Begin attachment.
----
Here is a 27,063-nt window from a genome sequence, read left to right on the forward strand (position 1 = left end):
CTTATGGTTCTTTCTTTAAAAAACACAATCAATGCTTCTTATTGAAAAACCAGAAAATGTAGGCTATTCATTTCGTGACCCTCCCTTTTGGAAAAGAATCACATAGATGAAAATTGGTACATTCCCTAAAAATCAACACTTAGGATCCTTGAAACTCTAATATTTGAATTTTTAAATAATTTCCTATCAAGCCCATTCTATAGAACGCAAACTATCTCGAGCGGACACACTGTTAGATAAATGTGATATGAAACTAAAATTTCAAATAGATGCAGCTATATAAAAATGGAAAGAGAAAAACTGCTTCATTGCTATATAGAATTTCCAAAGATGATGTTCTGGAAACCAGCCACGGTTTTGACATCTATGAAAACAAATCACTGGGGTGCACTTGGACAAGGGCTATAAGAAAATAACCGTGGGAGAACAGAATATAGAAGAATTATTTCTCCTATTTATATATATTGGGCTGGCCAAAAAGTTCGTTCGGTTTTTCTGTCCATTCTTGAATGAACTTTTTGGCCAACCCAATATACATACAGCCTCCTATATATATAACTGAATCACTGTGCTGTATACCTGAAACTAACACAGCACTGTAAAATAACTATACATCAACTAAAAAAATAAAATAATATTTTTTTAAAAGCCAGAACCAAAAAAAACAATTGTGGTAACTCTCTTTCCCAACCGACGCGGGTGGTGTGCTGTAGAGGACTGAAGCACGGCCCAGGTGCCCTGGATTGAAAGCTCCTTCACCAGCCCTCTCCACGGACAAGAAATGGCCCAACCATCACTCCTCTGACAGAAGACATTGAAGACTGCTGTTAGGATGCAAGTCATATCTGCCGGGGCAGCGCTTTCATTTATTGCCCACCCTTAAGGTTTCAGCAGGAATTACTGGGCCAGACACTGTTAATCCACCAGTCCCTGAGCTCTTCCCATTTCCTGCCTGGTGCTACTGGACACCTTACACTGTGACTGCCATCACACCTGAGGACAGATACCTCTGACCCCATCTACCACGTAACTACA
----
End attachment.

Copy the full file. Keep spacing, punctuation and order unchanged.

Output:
Here is a 27,063-nt window from a genome sequence, read left to right on the forward strand (position 1 = left end):
CTTATGGTTCTTTCTTTAAAAAACACAATCAATGCTTCTTATTGAAAAACCAGAAAATGTAGGCTATTCATTTCGTGACCCTCCCTTTTGGAAAAGAATCACATAGATGAAAATTGGTACATTCCCTAAAAATCAACACTTAGGATCCTTGAAACTCTAATATTTGAATTTTTAAATAATTTCCTATCAAGCCCATTCTATAGAACGCAAACTATCTCGAGCGGACACACTGTTAGATAAATGTGATATGAAACTAAAATTTCAAATAGATGCAGCTATATAAAAATGGAAAGAGAAAAACTGCTTCATTGCTATATAGAATTTCCAAAGATGATGTTCTGGAAACCAGCCACGGTTTTGACATCTATGAAAACAAATCACTGGGGTGCACTTGGACAAGGGCTATAAGAAAATAACCGTGGGAGAACAGAATATAGAAGAATTATTTCTCCTATTTATATATATTGGGCTGGCCAAAAAGTTCGTTCGGTTTTTCTGTCCATTCTTGAATGAACTTTTTGGCCAACCCAATATACATACAGCCTCCTATATATATAACTGAATCACTGTGCTGTATACCTGAAACTAACACAGCACTGTAAAATAACTATACATCAACTAAAAAAATAAAATAATATTTTTTTAAAAGCCAGAACCAAAAAAAACAATTGTGGTAACTCTCTTTCCCAACCGACGCGGGTGGTGTGCTGTAGAGGACTGAAGCACGGCCCAGGTGCCCTGGATTGAAAGCTCCTTCACCAGCCCTCTCCACGGACAAGAAATGGCCCAACCATCACTCCTCTGACAGAAGACATTGAAGACTGCTGTTAGGATGCAAGTCATATCTGCCGGGGCAGCGCTTTCATTTATTGCCCACCCTTAAGGTTTCAGCAGGAATTACTGGGCCAGACACTGTTAATCCACCAGTCCCTGAGCTCTTCCCATTTCCTGCCTGGTGCTACTGGACACCTTACACTGTGACTGCCATCACACCTGAGGACAGATACCTCTGACCCCATCTACCACGTAACTACA